FEET. Meat goats need strong pasterns and strong, well-formed feet with tight toes, deep heel and level sole. Such feet are highly resistant to injury or infection and easy to keep trimmed. Goats with uneven toes and extremely weak pasterns should be culled.


Meat characteristics can be visually determined by examining the animal hindquarters loin, shoulders and neck.

HINDQUARTERS. A long, deeply attached muscle, relatively thick at the thigh and stifle is desirable in meat goats. Heavier muscling on the outside of the leg is acceptable. Muscle over the thurl and rump should be obvious.

LOIN. The loin eye or ribeye is typically the best indicator of meatiness in market goats. It should be wide with a symmetrically oval shape on each side of the backbone. This musc1e should carry forward over the ribs or rack.

SHOULDERS. The goat's muscling should increase from the withers to the point of the shoulder with the thickest muscle occurrng immediately above the chest floor. The circumference of the forearm is the second most important indicator of meatiness, so the forearm muscle should exhibit a prominent bulge and should tie in deep into the knee.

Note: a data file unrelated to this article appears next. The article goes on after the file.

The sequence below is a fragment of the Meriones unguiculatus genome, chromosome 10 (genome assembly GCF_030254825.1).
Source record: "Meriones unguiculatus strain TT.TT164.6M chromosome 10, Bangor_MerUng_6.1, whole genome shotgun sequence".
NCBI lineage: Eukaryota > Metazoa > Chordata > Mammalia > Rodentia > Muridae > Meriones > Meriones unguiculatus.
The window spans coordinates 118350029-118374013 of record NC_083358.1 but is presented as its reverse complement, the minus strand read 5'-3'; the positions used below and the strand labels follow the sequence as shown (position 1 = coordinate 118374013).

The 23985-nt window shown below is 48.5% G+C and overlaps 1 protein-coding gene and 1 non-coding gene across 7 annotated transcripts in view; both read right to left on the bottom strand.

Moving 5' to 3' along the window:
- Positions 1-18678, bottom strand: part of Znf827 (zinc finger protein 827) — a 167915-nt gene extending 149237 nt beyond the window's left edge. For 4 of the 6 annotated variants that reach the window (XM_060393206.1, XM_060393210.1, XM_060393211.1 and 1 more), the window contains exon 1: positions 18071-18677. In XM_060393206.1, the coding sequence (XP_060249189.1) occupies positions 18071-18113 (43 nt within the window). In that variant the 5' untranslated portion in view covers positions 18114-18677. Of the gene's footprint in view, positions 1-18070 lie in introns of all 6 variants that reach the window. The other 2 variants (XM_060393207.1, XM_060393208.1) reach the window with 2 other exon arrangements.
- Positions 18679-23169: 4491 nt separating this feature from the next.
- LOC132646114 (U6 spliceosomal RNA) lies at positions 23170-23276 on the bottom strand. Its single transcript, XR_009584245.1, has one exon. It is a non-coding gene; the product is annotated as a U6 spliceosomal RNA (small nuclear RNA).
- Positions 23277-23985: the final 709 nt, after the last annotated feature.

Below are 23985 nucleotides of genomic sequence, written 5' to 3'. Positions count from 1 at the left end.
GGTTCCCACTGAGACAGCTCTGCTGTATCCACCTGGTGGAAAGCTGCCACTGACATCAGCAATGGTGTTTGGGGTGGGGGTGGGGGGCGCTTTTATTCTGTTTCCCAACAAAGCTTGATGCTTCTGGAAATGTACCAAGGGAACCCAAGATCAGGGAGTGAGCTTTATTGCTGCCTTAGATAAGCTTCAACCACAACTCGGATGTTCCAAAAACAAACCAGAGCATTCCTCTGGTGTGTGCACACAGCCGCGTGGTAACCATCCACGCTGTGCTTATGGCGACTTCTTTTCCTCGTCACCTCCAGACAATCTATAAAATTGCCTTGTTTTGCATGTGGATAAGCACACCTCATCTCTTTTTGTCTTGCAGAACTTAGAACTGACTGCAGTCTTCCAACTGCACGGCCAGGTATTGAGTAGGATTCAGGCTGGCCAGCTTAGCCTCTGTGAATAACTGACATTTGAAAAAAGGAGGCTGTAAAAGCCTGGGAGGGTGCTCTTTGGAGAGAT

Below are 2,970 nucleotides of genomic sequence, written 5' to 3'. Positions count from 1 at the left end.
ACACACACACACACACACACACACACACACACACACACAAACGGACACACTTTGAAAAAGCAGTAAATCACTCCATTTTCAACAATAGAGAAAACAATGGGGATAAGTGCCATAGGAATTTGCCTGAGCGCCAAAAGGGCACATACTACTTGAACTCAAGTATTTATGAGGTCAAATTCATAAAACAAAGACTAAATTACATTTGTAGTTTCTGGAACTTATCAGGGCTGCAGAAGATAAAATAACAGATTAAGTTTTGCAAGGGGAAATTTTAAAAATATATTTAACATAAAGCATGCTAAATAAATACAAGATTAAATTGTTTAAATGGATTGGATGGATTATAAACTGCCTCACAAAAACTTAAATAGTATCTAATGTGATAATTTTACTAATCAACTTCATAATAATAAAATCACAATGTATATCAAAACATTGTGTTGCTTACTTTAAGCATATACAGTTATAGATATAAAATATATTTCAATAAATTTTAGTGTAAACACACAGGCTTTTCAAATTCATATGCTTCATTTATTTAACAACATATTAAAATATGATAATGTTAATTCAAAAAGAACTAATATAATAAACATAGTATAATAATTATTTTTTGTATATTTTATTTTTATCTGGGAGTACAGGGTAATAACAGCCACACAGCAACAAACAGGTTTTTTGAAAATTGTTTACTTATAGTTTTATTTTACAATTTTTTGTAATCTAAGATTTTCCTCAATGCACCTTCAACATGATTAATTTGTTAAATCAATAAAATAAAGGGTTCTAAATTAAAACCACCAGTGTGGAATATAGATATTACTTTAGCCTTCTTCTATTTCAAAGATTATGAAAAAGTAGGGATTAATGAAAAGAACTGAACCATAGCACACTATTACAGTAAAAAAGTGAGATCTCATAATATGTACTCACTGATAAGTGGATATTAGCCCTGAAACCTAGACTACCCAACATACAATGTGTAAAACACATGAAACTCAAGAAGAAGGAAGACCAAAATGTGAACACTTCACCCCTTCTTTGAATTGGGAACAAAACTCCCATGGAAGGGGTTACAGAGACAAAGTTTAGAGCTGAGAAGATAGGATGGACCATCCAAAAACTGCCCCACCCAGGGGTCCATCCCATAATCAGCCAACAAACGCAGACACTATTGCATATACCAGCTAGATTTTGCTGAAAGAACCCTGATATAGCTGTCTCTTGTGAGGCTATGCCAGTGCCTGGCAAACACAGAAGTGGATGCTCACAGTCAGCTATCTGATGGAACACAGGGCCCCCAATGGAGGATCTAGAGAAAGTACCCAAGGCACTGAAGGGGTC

NECK. The juncture of the neck and shoulder should be free of excess tissue. It should gently slope to indicate muscling. Smoothness and quality are important in this area. A long clean neck with muscling in balance to the remainder of the animal is desired.


The term condition refers to the amount of finish or fat the animal is carrying. Goats deposit fat internally before they do externally. The ideal condition is a thin, but uniform, covering over the loin, rib and shoulder. The external fat thickness over the loin at the 13th rib should be between .08 to .12 inches or an average .1 inch.


Information used for this criteria was taken from Texas Agricultural Extension Service Publication B-5018. Other Extension Service Meat Goat Publications Include:

Spanish Goat Management
By: Joe C. Paschal, B. Frank Craddock, C. Wayne Hanselka, and Dale Rollins

Feeding, Fitting and Showing Suggestions For Spanish Goat Projects
By: Edmundo E. Martinez, Joe C. Paschal, Frank Craddock and C. Wayne Hanselka

South Texas Cabrito Recipes